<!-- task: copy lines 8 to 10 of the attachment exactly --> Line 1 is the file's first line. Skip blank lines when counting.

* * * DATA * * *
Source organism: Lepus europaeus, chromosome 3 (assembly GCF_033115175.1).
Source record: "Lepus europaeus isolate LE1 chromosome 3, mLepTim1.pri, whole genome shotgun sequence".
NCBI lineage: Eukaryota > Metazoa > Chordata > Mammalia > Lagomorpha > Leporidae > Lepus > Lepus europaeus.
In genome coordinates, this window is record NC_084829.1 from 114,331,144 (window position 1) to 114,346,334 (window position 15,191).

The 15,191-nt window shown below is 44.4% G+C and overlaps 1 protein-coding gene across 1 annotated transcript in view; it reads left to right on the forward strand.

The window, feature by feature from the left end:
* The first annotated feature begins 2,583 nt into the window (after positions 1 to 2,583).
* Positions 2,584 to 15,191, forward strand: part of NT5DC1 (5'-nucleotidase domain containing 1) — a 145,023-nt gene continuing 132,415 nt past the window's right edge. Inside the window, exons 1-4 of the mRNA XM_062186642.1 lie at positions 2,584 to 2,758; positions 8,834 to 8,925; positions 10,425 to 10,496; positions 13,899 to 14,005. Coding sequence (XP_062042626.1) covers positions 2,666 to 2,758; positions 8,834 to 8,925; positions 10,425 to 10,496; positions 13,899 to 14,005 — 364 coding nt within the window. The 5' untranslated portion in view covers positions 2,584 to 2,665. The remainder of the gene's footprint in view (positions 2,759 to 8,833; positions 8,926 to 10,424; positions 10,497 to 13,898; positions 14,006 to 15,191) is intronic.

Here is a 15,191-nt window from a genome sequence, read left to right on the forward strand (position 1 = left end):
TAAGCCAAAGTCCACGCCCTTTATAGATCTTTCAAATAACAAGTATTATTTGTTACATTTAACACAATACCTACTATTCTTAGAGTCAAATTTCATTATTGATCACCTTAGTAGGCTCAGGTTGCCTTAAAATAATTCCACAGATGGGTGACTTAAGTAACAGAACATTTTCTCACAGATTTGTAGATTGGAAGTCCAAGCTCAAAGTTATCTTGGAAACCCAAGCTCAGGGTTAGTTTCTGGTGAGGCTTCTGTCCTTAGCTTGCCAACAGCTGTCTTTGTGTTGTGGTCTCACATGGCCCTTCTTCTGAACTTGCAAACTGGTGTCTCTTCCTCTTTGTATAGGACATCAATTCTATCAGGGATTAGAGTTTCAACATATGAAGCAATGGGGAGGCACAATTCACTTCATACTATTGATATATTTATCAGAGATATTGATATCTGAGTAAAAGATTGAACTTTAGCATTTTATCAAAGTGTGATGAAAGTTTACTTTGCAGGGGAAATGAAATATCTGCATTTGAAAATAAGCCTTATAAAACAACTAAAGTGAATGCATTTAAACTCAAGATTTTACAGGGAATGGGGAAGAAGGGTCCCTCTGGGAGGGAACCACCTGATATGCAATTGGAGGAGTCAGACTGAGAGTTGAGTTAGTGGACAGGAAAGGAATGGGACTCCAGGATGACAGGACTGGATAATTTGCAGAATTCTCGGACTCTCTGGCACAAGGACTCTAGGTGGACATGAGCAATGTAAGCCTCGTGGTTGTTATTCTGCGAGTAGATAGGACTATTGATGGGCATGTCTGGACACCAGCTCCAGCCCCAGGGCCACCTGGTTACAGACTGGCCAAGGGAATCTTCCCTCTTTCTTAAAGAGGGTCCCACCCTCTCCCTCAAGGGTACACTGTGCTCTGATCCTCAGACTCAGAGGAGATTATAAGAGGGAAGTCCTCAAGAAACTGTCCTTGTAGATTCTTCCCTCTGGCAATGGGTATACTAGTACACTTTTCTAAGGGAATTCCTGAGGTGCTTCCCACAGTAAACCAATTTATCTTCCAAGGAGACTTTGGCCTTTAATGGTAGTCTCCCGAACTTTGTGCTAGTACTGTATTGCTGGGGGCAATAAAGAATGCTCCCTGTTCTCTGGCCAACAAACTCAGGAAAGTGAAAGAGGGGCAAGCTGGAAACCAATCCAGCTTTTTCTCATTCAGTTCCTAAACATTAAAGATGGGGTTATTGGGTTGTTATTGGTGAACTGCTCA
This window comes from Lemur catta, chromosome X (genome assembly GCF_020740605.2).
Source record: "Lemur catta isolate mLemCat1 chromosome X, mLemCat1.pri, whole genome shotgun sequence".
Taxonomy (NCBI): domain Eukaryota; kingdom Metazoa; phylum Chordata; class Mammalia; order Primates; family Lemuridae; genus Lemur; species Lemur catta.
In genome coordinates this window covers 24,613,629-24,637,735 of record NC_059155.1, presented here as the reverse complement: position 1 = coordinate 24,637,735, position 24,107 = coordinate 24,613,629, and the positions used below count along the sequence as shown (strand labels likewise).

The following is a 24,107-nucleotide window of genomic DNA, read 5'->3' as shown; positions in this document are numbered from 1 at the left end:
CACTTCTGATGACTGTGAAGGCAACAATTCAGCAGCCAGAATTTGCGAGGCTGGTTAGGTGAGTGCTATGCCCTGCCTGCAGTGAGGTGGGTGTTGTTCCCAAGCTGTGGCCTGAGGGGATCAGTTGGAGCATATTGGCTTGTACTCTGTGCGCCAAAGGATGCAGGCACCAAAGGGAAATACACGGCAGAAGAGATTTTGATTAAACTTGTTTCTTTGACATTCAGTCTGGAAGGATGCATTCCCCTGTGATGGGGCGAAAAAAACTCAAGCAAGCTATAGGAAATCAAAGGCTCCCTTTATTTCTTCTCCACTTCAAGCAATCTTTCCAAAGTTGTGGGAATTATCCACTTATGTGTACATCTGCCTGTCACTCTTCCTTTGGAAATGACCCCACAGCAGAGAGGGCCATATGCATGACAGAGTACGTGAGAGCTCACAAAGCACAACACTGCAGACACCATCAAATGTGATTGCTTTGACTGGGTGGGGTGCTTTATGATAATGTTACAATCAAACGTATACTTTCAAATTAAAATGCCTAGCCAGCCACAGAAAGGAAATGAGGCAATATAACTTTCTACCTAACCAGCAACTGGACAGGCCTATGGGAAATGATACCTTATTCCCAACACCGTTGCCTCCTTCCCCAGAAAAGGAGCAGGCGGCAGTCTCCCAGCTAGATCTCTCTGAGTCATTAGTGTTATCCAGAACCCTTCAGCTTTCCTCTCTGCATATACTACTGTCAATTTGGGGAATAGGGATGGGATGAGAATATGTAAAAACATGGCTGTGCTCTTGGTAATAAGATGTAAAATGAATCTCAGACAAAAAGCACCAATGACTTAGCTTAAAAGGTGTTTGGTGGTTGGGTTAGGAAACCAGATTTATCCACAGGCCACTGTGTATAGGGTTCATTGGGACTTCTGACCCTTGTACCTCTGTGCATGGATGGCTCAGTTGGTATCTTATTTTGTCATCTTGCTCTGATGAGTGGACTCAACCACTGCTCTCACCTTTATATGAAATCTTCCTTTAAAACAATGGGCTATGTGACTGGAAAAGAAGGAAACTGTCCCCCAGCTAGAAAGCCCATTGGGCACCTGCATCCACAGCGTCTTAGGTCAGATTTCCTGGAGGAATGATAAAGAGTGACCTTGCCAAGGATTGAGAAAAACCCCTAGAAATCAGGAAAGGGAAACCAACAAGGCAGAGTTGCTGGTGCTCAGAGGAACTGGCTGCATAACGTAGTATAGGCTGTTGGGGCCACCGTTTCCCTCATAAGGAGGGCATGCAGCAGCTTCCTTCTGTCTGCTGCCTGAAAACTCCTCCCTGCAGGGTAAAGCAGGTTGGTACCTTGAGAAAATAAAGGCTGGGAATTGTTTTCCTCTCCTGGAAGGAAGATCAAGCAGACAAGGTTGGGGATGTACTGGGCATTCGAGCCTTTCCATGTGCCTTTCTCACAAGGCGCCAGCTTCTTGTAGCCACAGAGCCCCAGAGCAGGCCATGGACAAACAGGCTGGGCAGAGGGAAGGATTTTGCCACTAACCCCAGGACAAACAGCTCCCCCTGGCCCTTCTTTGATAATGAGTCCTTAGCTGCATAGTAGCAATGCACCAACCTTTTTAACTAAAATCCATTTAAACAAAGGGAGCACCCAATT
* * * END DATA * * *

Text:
* Positions 2,584 to 15,191, forward strand: part of NT5DC1 (5'-nucleotidase domain containing 1) — a 145,023-nt gene continuing 132,415 nt past the window's right edge. Inside the window, exons 1-4 of the mRNA XM_062186642.1 lie at positions 2,584 to 2,758; positions 8,834 to 8,925; positions 10,425 to 10,496; positions 13,899 to 14,005. Coding sequence (XP_062042626.1) covers positions 2,666 to 2,758; positions 8,834 to 8,925; positions 10,425 to 10,496; positions 13,899 to 14,005 — 364 coding nt within the window. The 5' untranslated portion in view covers positions 2,584 to 2,665. The remainder of the gene's footprint in view (positions 2,759 to 8,833; positions 8,926 to 10,424; positions 10,497 to 13,898; positions 14,006 to 15,191) is intronic.

Here is a 15,191-nt window from a genome sequence, read left to right on the forward strand (position 1 = left end):
TAAGCCAAAGTCCACGCCCTTTATAGATCTTTCAAATAACAAGTATTATTTGTTACATTTAACACAATACCTACTATTCTTAGAGTCAAATTTCATTATTGATCACCTTAGTAGGCTCAGGTTGCCTTAAAATAATTCCACAGATGGGTGACTTAAGTAACAGAACATTTTCTCACAGATTTGTAGATTGGAAGTCCAAGCTCAAAGTTATCTTGGAAACCCAAGCTCAGGGTTAGTTTCTGGTGAGGCTTCTGTCCTTAGCTTGCCAACAGCTGTCTTTGTGTTGTGGTCTCACATGGCCCTTCTTCTGAACTTGCAAACTGGTGTCTCTTCCTCTTTGTATAGGACATCAATTCTATCAGGGATTAGAGTTTCAACATATGAAGCAATGGGGAGGCACAATTCACTTCATACTATTGATATATTTATCAGAGATATTGATATCTGAGTAAAAGATTGAACTTTAGCATTTTATCAAAGTGTGATGAAAGTTTACTTTGCAGGGGAAATGAAATATCTGCATTTGAAAATAAGCCTTATAAAACAACTAAAGTGAATGCATTTAAACTCAAGATTTTACAGGGAATGGGGAAGAAGGGTCCCTCTGGGAGGGAACCACCTGATATGCAATTGGAGGAGTCAGACTGAGAGTTGAGTTAGTGGACAGGAAAGGAATGGGACTCCAGGATGACAGGACTGGATAATTTGCAGAATTCTCGGACTCTCTGGCACAAGGACTCTAGGTGGACATGAGCAATGTAAGCCTCGTGGTTGTTATTCTGCGAGTAGATAGGACTATTGATGGGCATGTCTGGACACCAGCTCCAGCCCCAGGGCCACCTGGTTACAGACTGGCCAAGGGAATCTTCCCTCTTTCTTAAAGAGGGTCCCACCCTCTCCCTCAAGGGTACACTGTGCTCTGATCCTCAGACTCAGAGGAGATTATAAGAGGGAAGTCCTCAAGAAACTGTCCTTGTAGATTCTTCCCTCTGGCAATGGGTATACTAGTACACTTTTCTAAGGGAATTCCTGAGGTGCTTCCCACAGTAAACCAATTTATCTTCCAAGGAGACTTTGGCCTTTAATGGTAGTCTCCCGAACTTTGTGCTAGTACTGTATTGCTGGGGGCAATAAAGAATGCTCCCTGTTCTCTGGCCAACAAACTCAGGAAAGTGAAAGAGGGGCAAGCTGGAAACCAATCCAGCTTTTTCTCATTCAGTTCCTAAACATTAAAGATGGGGTTATTGGGTTGTTATTGGTGAACTGCTCA